Spain’s Amadeus agrees €4.3bn buyout

Reports today indicate that the shareholders of Spanish travel services firm Amadeus have agreed to sell the company to BC Partners and Cinven in a €4.3bn buyout.

BC Partners and Cinven, the London-based private equity firms, are reported to have entered an exclusive agreement to acquire Amadeus Global Travel Distribution (Amadeus) of Spain for €4.3 billion ($5.7 billion).

If it completes, the deal will be the largest buyout yet seen in the Spanish market and only the second public-to-private transaction in the country following the €165 million acquisition of leisure group Parques Reunidos by Advent International in December 2003.    

According to Dow Jones, Amadeus’ controlling shareholders Air France, Iberia and Lufthansa – which have stakes of 23.4 percent, 18.3 percent and 5.05 percent respectively – have accepted the offer. They will receive around €2 billion for their combined 46.7 percent interest.

Although not currently confirmed, it is understood that the three airlines may reinvest some of their proceeds in order to retain a combined interest of around 40 percent in the newco.   

The sale process was launched in August 2004, since when Amadeus shares have risen around 50 percent. The agreed price represents a multiple of around 7.5 times the company’s EBITDA (earnings before interest, depreciation and amortisation).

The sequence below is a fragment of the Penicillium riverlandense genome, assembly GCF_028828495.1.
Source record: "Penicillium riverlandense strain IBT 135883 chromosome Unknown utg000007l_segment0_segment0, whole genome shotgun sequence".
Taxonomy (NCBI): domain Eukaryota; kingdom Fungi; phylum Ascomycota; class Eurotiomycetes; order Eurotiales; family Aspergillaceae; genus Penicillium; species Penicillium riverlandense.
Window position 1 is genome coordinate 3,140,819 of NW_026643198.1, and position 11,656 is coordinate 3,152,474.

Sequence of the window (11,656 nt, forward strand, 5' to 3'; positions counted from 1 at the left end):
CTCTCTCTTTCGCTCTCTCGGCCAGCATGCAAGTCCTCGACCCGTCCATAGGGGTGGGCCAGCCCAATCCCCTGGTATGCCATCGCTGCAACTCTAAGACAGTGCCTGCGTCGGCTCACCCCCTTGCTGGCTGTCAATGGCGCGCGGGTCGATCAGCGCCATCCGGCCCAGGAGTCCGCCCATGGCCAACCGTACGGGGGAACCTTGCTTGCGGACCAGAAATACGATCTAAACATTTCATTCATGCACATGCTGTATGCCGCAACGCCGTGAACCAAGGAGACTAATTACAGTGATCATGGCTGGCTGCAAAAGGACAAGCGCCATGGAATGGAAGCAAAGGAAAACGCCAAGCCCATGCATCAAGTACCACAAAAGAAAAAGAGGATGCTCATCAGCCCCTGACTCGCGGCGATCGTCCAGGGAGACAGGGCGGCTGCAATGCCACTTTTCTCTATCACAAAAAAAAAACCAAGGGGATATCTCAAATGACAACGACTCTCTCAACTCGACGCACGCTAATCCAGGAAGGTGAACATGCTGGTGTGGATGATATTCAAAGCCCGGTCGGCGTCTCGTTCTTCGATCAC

Amadeus was reported to have attracted a high degree of interest from private equity firms due to its strong cash flow and small level of current debt, creating the opportunity for the asset to be highly leveraged as part of any deal. There is also perceived to be strong growth potential in the travel services sector, particularly through increased use of the internet.

Amadeus is the largest operator of computerised travel reservations in Europe, with a system that gives more than 64,000 travel agencies access to bookings on almost 500 airlines, 51,000 hotels and 50 car rental companies.

With the private equity market in Spain is expected to enjoy a highly productive 2005, this deal alone more than doubles the total €2 billion of investment recorded last year. However, hopes that Spanish telecoms group Auna – valued at around €11 billion – would deliver Europe’s largest ever buyout appear to have been dealt a blow. Reports that Blackstone Group, Carlyle Group and Providence Equity Partners had teamed up to bid for the firm were denied by Auna chairman Alberto Salazar-Simpson, who told Reuters: “There are no conversations at present. There is nothing happening.”